|Part of a series on|
|Hindu scriptures and texts|
|Related Hindu texts|
The Māṇḍūkya Upaniṣad (Sanskrit: माण्डूक्य उपनिषद्, Māṇḍūkya Upaniṣad) is the shortest of all the Upanishads, and is assigned to Atharvaveda. It is listed as number 6 in the Muktikā canon of 108 Upanishads.
It is in prose, consisting of twelve short verses, and is associated with a Rig Vedic school of scholars. It discusses the syllable Aum; presents the theory of four states of consciousness; and asserts that Aum is Brahman – which is the Whole – and that Brahman is this self (ātman).
The Mandukya Upanishad is notable for having been recommended in the Muktikā Upanishad, through two central characters of the Ramayana, as the one Upanishad that alone is sufficient for knowledge to gain moksha, and as sixth in its list of ten principal Upanishads. The text is also notable for inspiring Gaudapada's Mandukya Karika a classic for the Vedanta school of Hinduism. The Mandukya Upanishad is among the often cited texts on chronology and the philosophical relationship between Hinduism and Buddhism.
The root of Mandukya is sometimes considered as Manduka (Sanskrit: मण्डूक) which has several meanings. Some of its meanings include "frog", "a particular breed of horse", "the sole of horse's hoof", or, "Spiritual distress"  Some writers have suggested that "frog" is the etymological root for Mandukya Upanishad.
Another root for the Upanishad's name is Mānduka (Sanskrit: माण्डूक) which literally is "a Vedic school" or means "a teacher". Paul Deussen states the etymological roots of Mandukya Upanishad to be a "half lost school of Rigveda". This school may be related to the scholar named Hrasva Māṇḍūkeya, whose theory of semivowels is discussed in Aitareya Aranyaka of Rigveda.
Applying the rules of sandhi, the text is also called Mandukyopanishad.
In contrast to the older Upanishads, the Mandukya Upanishad is very short, with clear and concise formulations. It has twelve short prose paragraphs.
The Mandukya Upanishad is an important Upanishad in Hinduism, particularly to its Advaita Vedanta school. It succinctly presents several central doctrines, namely that "the universe is Brahman," "the Self (Atma) exists and is Brahman," and "the four states of consciousness". The Mandukya Upanishad also presents several theories about the syllable Aum, and that it symbolizes self.
The Mandukya Upanishad opens by declaring, "Aum!, this syllable is this whole world". Thereafter it presents various explanations and theories on what it means and signifies. This discussion is built on a structure of "four fourths" or "fourfold", derived from A + U + M + "silence" (or without an element).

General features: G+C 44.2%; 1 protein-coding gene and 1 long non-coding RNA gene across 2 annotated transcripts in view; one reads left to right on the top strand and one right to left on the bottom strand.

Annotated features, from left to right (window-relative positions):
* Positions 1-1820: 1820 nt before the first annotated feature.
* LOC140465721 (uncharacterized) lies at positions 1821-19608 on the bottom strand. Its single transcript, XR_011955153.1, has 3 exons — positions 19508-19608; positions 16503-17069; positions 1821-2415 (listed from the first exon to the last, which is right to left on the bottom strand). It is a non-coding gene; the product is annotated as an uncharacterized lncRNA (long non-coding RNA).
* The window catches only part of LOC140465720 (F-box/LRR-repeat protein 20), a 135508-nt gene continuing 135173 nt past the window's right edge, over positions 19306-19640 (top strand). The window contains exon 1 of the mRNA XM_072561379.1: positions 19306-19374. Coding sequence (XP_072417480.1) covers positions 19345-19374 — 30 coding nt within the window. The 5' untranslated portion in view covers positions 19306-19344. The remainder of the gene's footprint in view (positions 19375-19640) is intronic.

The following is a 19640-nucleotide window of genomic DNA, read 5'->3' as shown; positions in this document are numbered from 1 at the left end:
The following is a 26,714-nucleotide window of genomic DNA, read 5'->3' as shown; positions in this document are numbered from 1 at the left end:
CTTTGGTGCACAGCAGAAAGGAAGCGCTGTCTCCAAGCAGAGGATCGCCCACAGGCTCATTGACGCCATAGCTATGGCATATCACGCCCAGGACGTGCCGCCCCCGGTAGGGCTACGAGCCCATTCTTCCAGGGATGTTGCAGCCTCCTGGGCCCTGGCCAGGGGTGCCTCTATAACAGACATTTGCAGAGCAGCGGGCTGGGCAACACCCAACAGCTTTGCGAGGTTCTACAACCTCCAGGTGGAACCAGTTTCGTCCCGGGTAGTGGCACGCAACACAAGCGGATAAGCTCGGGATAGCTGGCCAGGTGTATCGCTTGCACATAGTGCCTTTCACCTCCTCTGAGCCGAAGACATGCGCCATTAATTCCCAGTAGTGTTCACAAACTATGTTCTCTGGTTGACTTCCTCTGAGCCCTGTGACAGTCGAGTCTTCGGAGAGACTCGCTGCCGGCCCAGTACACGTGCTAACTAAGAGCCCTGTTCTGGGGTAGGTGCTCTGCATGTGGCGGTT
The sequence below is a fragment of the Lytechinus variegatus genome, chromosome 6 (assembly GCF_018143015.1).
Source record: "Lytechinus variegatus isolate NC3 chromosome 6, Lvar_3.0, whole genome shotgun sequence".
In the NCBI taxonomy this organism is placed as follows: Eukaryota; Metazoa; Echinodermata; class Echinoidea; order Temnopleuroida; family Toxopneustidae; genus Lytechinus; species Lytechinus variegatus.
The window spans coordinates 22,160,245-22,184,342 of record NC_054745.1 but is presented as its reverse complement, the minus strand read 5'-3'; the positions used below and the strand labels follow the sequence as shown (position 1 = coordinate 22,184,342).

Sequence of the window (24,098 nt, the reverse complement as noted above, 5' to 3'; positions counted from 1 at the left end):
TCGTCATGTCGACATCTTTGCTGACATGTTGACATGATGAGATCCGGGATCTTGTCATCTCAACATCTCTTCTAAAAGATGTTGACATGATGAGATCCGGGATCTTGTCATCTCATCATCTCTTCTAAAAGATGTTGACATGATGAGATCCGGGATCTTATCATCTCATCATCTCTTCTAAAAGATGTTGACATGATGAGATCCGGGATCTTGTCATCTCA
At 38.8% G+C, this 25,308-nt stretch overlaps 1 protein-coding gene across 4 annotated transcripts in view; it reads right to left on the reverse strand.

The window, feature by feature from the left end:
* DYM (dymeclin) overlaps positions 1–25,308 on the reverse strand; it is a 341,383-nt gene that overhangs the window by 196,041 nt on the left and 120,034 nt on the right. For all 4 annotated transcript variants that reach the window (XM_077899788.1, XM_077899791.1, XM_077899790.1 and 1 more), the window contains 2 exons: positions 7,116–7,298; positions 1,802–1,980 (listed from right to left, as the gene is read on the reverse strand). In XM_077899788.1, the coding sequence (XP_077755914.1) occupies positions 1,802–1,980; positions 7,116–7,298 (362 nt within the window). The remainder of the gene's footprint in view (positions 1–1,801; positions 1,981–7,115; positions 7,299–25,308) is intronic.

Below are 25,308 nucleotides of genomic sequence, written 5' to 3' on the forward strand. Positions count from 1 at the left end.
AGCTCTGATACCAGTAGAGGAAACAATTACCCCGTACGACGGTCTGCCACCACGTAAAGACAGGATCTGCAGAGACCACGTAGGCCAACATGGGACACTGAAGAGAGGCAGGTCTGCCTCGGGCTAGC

Aum as all states of time
In verse 1, the Upanishad states that time is threefold: the past, the present and the future, that these three are "Aum". The four fourth of time is that which transcends time, that too is "Aum" expressed.
Aum as all states of Atman
In verse 2, states the Upanishad, "this brahman is the Whole. Brahman is this self (ātman); that [brahman] is this self (ātman), consisting of four corners."
Aum as all states of consciousness
In verses 3 to 6, the Mandukya Upanishad enumerates four states of consciousness: wakeful, dream, deep sleep and the state of ekatma (being one with Self, the oneness of Self). These four are A + U + M + "without an element" respectively.
Aum as all of etymological knowledge
In verses 9 to 12, the Mandukya Upanishad enumerates fourfold etymological roots of the syllable "Aum". It states that the first element of "Aum" is A, which is from Apti (obtaining, reaching) or from Adimatva (being first). The second element is U, which is from Utkarsa (exaltation) or from Ubhayatva (intermediateness). The third element is M, from Miti (erecting, constructing) or from Mi Minati, or apīti (annihilation). The fourth is without an element, without development, beyond the expanse of universe. In this way, states the Upanishad, the syllable Aum is the Atman (the self) indeed.
The Mandukya Upanishad describes four states of consciousness, namely waking (jågrat), dreaming (svapna), and deep sleep (suṣupti),[web 1][web 2] which correspond to the Three Bodies Doctrine:
The verses 3 through 7 discuss four states of Atman (Self).
Verse 3 of the Upanishad describes the first state of Self as outwardly cognitive with seven limbs, nineteen mouths, enjoying the gross, a state of Self common in all of human beings.
The Mandukya Upanishad, in verse 4, asserts the second state of Self as inwardly cognitive with seven limbs, nineteen mouths, enjoying the exquisite, a state of brilliant Self.
The Upanishad's verse 5 states the third state of Self as one without desire or anticipations, where pure conscience is his only mouth, where he is in unified cognition, enjoying the delight, a state of blissful Self.
The verses 6 and 7 of the Upanishad states the fourth state of Self as one beyond all the three, beyond extrospective state, beyond introspective state, beyond cognitive state, the state of ekatmya pratyaya sara (one with the Self), tranquil, benign, advaita (without second). He then is the Self, just Atman, the one which should be discerned.
Johnston summarizes these four states of Self, respectively, as seeking the physical, seeking inner thought, seeking the causes and spiritual consciousness, and the fourth state is realizing oneness with the Self, the Eternal.
Scholars contest whether Mandukya Upanishad was influenced by Buddhist theories along with the similarities and differences between Buddhism and Hinduism in light of the text. According to Hajime Nakamura, the Mandukya Upanishad was influenced by Mahayana Buddhism and its concept of śūnyatā. Nakamura states, "many particular Buddhist terms or uniquely Buddhist modes of expression may be found in it",[note 1] such as adrsta, avyavaharya, agrahya, alaksana, acintya, prapancopasama. According to Randall Collins the Mandukya Upanishad "includes phrases found in the Prajnaparamitrasutras of Mahayana Buddhism."